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Digital signatures according to the Matrix specification

9 releases (5 breaking)

✓ Uses Rust 2018 edition

0.6.0-dev.1 Mar 30, 2020
0.5.0 Jul 12, 2019
0.5.0-dev.1 Mar 30, 2020
0.4.2 Apr 12, 2019
0.1.0 Dec 12, 2016

#112 in Cryptography

Download history 13/week @ 2019-12-15 13/week @ 2019-12-22 4/week @ 2019-12-29 6/week @ 2020-01-05 11/week @ 2020-01-12 37/week @ 2020-01-19 2/week @ 2020-01-26 6/week @ 2020-02-02 12/week @ 2020-02-09 12/week @ 2020-02-16 57/week @ 2020-02-23 6/week @ 2020-03-01 23/week @ 2020-03-08 12/week @ 2020-03-15 37/week @ 2020-03-22 35/week @ 2020-03-29

76 downloads per month

MIT license

849 lines


ruma-signatures provides functionality for creating digital signatures according to the Matrix specification.


ruma-signatures has comprehensive documentation available on docs.rs.

Minimum Rust version

ruma-client-api is only guaranteed to work on the latest stable version of Rust.

This support policy is inherited from the dependency on ring.




Crate ruma_signatures implements digital signatures according to the Matrix specification.

Digital signatures are used by Matrix homeservers to verify the authenticity of events in the Matrix system, as well as requests between homeservers for federation. Each homeserver has one or more signing key pairs (sometimes referred to as "verify keys") which it uses to sign all events and federation requests. Matrix clients and other Matrix homeservers can ask the homeserver for its public keys and use those keys to verify the signed data.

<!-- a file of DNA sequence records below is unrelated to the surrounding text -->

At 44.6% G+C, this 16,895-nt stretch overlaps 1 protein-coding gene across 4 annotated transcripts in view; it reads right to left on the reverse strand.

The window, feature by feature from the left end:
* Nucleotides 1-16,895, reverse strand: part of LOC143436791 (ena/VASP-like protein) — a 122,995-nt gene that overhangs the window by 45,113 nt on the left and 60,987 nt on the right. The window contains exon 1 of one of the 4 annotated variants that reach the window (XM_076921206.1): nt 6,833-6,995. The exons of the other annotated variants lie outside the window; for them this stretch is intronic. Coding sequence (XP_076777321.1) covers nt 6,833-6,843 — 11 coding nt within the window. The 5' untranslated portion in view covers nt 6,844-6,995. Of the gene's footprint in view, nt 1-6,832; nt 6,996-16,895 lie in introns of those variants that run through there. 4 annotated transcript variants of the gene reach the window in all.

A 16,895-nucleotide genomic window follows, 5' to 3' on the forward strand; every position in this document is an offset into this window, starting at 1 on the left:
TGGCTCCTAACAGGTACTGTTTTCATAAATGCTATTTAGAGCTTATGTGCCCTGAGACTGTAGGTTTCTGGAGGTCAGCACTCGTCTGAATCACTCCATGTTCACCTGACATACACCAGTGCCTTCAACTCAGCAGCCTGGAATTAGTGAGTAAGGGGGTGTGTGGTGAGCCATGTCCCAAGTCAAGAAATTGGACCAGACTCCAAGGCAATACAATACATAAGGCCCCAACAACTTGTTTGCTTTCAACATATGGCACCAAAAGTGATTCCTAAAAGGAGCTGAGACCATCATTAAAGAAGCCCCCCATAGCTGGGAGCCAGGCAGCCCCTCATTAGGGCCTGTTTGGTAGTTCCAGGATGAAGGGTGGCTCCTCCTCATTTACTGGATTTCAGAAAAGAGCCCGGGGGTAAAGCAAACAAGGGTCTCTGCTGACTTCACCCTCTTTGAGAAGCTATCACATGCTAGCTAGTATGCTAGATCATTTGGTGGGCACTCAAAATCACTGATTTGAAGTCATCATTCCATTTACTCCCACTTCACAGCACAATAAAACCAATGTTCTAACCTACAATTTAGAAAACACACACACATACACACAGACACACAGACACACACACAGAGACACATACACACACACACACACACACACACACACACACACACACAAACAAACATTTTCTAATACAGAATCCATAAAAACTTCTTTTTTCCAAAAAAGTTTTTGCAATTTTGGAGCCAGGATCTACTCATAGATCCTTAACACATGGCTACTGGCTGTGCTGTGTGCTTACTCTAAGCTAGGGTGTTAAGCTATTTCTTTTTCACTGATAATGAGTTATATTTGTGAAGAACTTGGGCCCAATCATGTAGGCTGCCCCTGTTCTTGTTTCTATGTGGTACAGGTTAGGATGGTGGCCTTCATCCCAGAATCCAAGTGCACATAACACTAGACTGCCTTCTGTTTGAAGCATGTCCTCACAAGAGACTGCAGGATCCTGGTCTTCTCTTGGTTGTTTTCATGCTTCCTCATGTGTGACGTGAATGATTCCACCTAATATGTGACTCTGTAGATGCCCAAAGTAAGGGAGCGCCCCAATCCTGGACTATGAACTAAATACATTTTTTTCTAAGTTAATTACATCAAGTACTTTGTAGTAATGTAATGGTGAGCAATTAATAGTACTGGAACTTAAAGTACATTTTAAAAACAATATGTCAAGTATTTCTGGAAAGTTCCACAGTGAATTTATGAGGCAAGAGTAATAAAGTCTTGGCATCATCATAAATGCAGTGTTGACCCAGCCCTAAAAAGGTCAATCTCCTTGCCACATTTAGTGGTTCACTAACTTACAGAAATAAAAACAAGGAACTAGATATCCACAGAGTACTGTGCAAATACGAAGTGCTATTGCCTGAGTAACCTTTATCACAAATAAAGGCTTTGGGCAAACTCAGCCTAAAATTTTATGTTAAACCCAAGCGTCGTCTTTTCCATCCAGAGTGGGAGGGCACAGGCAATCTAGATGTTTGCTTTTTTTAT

Each signing key pair has an identifier, which consists of the name of the digital signature algorithm it uses and a "version" string, separated by a colon. The version is an arbitrary identifier used to distinguish key pairs using the same algorithm from the same homeserver.

Arbitrary JSON objects can be signed as well as JSON representations of Matrix events. In both cases, the signatures are stored within the JSON object itself under a signatures key. Events are also required to contain hashes of their content, which are similarly stored within the hashed JSON object under a hashes key.

In JSON representations, both signatures and hashes appear as Base64-encoded strings, using the standard character set, without padding.

Signing and hashing

To sign an arbitrary JSON object, use the sign_json function. See the documentation of this function for more details and a full example of use.

Signing an event uses a more complicated process than signing arbitrary JSON, because events can be redacted, and signatures need to remain valid even if data is removed from an event later. Homeservers are required to generate hashes of event contents as well as signing events before exchanging them with other homeservers. Although the algorithm for hashing and signing an event is more complicated than for signing arbitrary JSON, the interface to a user of ruma-signatures is the same. To hash and sign an event, use the hash_and_sign_event function. See the documentation of this function for more details and a full example of use.

Verifying signatures and hashes

When a homeserver receives data from another homeserver via the federation, it's necessary to verify the authenticity and integrity of the data by verifying their signatures.

To verify a signature on arbitrary JSON, use the verify_json function. To verify the signatures and hashes on an event, use the verify_event function. See the documentation for these respective functions for more details and full examples of use.


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